In 2003, I began collecting, preserving, and sewing peels from oranges that my family and I consumed. I was infatuated with the warmth, color, and odor of the fruit. In 2007, I started collecting fruit peels and coconuts shells from friends and strangers, while other peels were collected from local restaurants and from a yoga studio. The discarded fruit skins and coconut shells appeal to me because independent of their protective function, these materials have sculptural potential. By stitching peels together, I could stretch the potential of color, texture, and form to create skin sculptures absent of a body.  My process of accumulating and conserving the peels is both a metaphorical way of preserving relationships and a marker of the passage of time.

    In 2012 I was a Fulbright scholar in Italy and since then I have been studying the cultural and agricultural significance of craft and oranges in Italian culture, a project entitled “The Alchemical Orange.” This conceptual interest is artistically manifested in my project as I have been pushing the material potentialities of orange peels and citrus peels in general by applying ancient, ecologically sound Italian vegetable tanning based processes to the rinds in order to create a new type of leather that in turn creates a new visual language that compliments my research. The use of the orange for my project is not random nor is it simply derived from whimsy or an appreciation of citrus fragrance. Rather, the orange has a remarkable history in Italian culture that cannot be denied and can be seen everywhere in its architecture and horticulture; has been situated at the forefront of Italian history—especially during the Renaissance—; symbolically speaks to a number of issues and concerns present in Italian life both past and contemporaneously; generally charts the westward movement of human society across the globe from Asia to the Western world. I see the orange as one of the most important living artifacts in the world, representative of transformation, time, value, an imprint of humanity at its best and its worst and the long historical trail we’ve left in our wake as we’ve built and destroyed, creating traces as fast as we attempt to erase them. If there has ever been a “trace” of human civilization left scattered across the planet, it is, with certainty, the orange and its many peels.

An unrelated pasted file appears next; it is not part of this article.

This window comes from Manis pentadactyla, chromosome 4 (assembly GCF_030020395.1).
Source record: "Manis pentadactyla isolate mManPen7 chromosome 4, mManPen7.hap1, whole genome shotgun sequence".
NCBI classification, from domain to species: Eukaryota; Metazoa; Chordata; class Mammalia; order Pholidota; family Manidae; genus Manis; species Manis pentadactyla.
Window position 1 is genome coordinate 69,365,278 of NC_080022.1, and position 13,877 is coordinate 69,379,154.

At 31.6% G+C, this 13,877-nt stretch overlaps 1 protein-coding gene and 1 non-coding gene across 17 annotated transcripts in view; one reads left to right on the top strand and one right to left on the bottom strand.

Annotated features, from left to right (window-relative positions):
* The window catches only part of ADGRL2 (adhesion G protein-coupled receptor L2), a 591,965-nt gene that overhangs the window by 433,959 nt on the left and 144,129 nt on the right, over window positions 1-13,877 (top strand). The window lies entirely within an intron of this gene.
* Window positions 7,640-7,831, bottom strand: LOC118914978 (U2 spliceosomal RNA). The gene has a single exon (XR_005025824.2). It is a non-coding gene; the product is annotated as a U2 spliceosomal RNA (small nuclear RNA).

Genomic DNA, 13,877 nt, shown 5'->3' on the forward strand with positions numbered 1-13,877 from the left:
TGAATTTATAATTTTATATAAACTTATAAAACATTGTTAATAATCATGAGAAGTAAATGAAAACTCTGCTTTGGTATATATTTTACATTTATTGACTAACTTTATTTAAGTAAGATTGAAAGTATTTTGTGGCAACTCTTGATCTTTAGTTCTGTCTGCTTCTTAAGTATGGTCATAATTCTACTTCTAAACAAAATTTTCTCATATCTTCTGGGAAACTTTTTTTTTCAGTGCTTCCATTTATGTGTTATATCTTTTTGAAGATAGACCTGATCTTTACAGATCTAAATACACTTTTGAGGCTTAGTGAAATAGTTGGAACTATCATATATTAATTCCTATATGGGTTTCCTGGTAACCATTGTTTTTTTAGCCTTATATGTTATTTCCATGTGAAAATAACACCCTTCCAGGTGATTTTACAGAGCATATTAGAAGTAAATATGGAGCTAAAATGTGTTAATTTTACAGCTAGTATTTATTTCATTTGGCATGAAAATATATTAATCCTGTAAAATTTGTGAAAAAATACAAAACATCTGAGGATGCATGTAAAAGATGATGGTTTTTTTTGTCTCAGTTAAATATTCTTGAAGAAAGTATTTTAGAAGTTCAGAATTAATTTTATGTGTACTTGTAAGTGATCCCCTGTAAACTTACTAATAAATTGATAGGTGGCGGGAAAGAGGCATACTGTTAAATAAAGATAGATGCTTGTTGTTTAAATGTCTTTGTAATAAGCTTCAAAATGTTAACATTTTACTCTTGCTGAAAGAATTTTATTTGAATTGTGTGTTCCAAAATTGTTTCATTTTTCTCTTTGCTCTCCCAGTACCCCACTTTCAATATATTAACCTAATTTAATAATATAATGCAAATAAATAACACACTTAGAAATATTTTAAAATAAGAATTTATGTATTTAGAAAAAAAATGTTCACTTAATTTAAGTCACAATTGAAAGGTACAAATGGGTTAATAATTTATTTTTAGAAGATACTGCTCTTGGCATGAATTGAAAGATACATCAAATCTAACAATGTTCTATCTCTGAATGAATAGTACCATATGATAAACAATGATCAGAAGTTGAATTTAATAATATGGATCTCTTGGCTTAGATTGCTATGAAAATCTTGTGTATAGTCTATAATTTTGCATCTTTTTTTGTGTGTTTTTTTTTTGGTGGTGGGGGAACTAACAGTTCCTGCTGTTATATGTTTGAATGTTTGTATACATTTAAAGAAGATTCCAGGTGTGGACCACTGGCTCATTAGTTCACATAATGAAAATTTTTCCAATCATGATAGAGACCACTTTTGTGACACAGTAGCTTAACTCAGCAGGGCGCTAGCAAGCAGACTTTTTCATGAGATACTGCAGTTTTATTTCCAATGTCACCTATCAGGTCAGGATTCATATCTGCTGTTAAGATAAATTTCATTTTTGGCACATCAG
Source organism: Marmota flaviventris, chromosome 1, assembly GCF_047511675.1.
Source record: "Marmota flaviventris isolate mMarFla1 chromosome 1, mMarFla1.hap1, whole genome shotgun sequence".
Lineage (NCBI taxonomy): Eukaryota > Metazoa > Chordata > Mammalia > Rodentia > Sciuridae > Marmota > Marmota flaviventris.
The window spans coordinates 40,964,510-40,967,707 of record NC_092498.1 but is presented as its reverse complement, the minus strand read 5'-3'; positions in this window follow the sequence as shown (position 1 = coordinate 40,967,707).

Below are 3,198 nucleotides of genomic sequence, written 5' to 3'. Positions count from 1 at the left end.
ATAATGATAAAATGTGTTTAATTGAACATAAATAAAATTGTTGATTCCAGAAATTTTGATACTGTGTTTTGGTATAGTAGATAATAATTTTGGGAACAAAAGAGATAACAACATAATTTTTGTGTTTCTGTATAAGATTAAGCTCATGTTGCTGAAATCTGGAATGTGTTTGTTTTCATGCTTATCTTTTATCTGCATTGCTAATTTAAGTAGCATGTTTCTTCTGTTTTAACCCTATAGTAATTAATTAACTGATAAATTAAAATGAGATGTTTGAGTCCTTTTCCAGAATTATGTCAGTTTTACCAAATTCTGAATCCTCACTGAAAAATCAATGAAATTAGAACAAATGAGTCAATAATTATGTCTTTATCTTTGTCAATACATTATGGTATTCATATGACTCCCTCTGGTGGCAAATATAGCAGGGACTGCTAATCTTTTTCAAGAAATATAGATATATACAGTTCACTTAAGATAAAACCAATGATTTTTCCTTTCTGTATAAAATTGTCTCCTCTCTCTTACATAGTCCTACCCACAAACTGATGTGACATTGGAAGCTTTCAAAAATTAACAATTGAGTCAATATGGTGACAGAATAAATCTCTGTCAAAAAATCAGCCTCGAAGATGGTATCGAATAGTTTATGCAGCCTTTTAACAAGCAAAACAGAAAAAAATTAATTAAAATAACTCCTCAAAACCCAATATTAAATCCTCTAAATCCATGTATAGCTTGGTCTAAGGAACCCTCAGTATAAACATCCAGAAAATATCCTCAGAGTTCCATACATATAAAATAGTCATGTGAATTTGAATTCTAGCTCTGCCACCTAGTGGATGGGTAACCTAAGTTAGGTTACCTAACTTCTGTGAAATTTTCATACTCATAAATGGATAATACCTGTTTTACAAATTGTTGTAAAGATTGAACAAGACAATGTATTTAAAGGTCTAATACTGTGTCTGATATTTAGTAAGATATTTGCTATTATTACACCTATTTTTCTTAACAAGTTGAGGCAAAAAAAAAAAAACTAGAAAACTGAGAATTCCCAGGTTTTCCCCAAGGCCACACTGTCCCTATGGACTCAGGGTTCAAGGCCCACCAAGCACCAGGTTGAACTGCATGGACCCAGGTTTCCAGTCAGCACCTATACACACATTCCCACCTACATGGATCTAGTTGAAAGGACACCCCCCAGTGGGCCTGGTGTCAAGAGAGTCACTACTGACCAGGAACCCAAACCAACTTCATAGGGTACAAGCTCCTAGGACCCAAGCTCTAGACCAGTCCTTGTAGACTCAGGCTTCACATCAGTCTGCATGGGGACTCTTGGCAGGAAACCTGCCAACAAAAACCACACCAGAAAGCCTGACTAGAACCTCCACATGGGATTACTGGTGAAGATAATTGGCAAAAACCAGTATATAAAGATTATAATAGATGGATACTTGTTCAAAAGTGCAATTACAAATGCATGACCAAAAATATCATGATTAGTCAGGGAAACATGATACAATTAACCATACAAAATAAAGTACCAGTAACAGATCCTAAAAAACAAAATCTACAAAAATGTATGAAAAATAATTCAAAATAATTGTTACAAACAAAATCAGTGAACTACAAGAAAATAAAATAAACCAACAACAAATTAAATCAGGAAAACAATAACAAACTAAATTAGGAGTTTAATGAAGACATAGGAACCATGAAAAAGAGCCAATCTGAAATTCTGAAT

During the 14th century Italian Renaissance oranges—rare, expensive, and nearly inedible objects reserved mainly for the elite class as a symbol of wealth, success, prominence, and strength—were only grown for ornamentation and were reflected in the Florentine architecture, gardens, and art that the Medici’s supported, all of which can still be seen today albeit in a degraded sort of way. From the very beginning, they were indicators of status or intent and markers of identity. Revealing change and development over succeeding centuries, the fruit decreased in value cross-culturally as it became ubiquitous and commoditized, becoming a generic fruit one could acquire at any market in any city in any country in the world for a mere pittance. This change of value over time is a history that is only present in its vestigial remains, i.e. what the orange once was, what it signified, and what it still signifies, and what it could be once repurposed. All of aforementioned things function like fossils of the orange’s past as it relates to its position in the hierarchical system of human values. In my presented work, I have combined my research of Italian Renaissance gardens with my observations of what the orange in Italy means today.